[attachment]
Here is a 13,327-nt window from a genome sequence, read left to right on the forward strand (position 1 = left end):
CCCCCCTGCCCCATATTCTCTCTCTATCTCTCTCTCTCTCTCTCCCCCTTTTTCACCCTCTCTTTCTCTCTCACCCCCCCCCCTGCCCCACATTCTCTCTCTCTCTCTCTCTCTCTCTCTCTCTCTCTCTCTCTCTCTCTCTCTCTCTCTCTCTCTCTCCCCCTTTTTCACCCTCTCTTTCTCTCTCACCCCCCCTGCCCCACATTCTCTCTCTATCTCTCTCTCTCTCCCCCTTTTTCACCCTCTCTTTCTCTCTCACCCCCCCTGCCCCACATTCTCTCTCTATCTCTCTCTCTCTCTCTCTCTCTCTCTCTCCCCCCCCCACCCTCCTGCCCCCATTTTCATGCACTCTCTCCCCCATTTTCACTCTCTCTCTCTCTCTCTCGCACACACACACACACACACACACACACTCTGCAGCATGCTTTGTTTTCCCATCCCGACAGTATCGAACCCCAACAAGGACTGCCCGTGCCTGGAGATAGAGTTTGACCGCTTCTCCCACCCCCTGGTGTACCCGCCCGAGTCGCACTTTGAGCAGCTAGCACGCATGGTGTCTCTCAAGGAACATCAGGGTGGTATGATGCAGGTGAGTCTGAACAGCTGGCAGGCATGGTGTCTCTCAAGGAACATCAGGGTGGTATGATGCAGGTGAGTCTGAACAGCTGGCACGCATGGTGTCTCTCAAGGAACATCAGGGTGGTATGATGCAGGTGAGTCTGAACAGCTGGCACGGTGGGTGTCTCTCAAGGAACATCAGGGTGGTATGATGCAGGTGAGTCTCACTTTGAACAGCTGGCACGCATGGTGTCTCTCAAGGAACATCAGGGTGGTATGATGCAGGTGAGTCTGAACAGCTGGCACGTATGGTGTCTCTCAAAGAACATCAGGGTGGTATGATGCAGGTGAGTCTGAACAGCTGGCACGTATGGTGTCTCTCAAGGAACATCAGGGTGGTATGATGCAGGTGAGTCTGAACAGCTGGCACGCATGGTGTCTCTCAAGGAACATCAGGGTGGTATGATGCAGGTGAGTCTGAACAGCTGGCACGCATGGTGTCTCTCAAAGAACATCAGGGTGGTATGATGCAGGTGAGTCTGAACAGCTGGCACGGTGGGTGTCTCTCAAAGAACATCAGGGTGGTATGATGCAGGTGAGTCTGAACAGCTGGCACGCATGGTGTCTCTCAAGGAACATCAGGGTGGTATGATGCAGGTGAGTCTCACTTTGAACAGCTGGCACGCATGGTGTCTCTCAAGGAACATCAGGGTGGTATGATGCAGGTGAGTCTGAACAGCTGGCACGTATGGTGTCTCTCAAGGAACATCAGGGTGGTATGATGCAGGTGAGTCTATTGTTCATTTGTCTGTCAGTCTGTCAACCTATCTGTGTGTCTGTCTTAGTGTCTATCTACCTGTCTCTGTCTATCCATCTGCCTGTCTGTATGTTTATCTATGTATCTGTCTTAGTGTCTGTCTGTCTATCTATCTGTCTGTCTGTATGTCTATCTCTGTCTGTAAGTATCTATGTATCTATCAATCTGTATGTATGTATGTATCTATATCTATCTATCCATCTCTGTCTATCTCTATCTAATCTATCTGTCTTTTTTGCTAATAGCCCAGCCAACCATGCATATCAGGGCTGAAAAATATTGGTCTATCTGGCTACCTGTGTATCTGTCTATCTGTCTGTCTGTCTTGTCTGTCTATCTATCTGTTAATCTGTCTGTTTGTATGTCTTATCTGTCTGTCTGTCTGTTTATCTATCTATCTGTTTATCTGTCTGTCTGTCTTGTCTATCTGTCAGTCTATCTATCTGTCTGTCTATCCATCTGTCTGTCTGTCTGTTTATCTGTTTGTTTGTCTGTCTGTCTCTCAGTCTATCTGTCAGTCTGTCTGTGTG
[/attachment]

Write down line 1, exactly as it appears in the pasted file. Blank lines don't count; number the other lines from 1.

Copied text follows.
Here is a 13,327-nt window from a genome sequence, read left to right on the forward strand (position 1 = left end):